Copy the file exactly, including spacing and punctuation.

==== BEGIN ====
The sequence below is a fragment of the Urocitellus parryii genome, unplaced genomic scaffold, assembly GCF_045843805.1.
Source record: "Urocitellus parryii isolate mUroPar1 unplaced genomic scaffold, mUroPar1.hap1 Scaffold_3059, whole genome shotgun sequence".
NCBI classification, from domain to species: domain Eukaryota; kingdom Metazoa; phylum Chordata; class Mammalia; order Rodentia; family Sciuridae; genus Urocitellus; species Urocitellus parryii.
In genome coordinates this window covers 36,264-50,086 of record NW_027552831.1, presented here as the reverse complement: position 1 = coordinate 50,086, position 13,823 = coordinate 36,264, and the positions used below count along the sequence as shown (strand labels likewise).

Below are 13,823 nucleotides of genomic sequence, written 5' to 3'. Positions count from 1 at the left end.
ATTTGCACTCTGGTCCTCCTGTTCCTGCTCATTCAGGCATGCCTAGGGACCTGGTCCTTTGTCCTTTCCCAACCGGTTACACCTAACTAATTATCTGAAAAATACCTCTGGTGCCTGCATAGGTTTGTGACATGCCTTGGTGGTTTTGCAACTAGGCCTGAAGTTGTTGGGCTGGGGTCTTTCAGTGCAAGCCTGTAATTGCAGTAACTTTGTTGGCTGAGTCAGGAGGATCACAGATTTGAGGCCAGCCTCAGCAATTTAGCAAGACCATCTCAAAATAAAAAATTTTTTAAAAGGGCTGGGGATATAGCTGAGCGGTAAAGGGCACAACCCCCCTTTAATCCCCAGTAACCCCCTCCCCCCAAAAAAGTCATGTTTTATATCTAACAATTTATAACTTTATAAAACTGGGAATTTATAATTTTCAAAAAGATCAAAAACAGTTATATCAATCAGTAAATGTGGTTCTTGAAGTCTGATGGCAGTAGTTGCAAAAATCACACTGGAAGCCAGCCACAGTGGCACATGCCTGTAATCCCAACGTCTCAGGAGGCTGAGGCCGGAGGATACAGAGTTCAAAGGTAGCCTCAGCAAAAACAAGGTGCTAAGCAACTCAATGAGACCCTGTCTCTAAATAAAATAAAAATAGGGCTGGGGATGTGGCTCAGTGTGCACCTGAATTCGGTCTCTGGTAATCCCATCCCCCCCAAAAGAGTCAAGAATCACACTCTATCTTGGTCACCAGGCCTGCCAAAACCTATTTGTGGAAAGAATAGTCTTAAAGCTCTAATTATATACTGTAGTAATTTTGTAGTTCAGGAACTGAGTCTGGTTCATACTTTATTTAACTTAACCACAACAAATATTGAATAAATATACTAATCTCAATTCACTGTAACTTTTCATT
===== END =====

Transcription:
The sequence below is a fragment of the Urocitellus parryii genome, unplaced genomic scaffold, assembly GCF_045843805.1.
Source record: "Urocitellus parryii isolate mUroPar1 unplaced genomic scaffold, mUroPar1.hap1 Scaffold_3059, whole genome shotgun sequence".
NCBI classification, from domain to species: domain Eukaryota; kingdom Metazoa; phylum Chordata; class Mammalia; order Rodentia; family Sciuridae; genus Urocitellus; species Urocitellus parryii.
In genome coordinates this window covers 36,264-50,086 of record NW_027552831.1, presented here as the reverse complement: position 1 = coordinate 50,086, position 13,823 = coordinate 36,264, and the positions used below count along the sequence as shown (strand labels likewise).

Below are 13,823 nucleotides of genomic sequence, written 5' to 3'. Positions count from 1 at the left end.
ATTTGCACTCTGGTCCTCCTGTTCCTGCTCATTCAGGCATGCCTAGGGACCTGGTCCTTTGTCCTTTCCCAACCGGTTACACCTAACTAATTATCTGAAAAATACCTCTGGTGCCTGCATAGGTTTGTGACATGCCTTGGTGGTTTTGCAACTAGGCCTGAAGTTGTTGGGCTGGGGTCTTTCAGTGCAAGCCTGTAATTGCAGTAACTTTGTTGGCTGAGTCAGGAGGATCACAGATTTGAGGCCAGCCTCAGCAATTTAGCAAGACCATCTCAAAATAAAAAATTTTTTAAAAGGGCTGGGGATATAGCTGAGCGGTAAAGGGCACAACCCCCCTTTAATCCCCAGTAACCCCCTCCCCCCAAAAAAGTCATGTTTTATATCTAACAATTTATAACTTTATAAAACTGGGAATTTATAATTTTCAAAAAGATCAAAAACAGTTATATCAATCAGTAAATGTGGTTCTTGAAGTCTGATGGCAGTAGTTGCAAAAATCACACTGGAAGCCAGCCACAGTGGCACATGCCTGTAATCCCAACGTCTCAGGAGGCTGAGGCCGGAGGATACAGAGTTCAAAGGTAGCCTCAGCAAAAACAAGGTGCTAAGCAACTCAATGAGACCCTGTCTCTAAATAAAATAAAAATAGGGCTGGGGATGTGGCTCAGTGTGCACCTGAATTCGGTCTCTGGTAATCCCATCCCCCCCAAAAGAGTCAAGAATCACACTCTATCTTGGTCACCAGGCCTGCCAAAACCTATTTGTGGAAAGAATAGTCTTAAAGCTCTAATTATATACTGTAGTAATTTTGTAGTTCAGGAACTGAGTCTGGTTCATACTTTATTTAACTTAACCACAACAAATATTGAATAAATATACTAATCTCAATTCACTGTAACTTTTCATT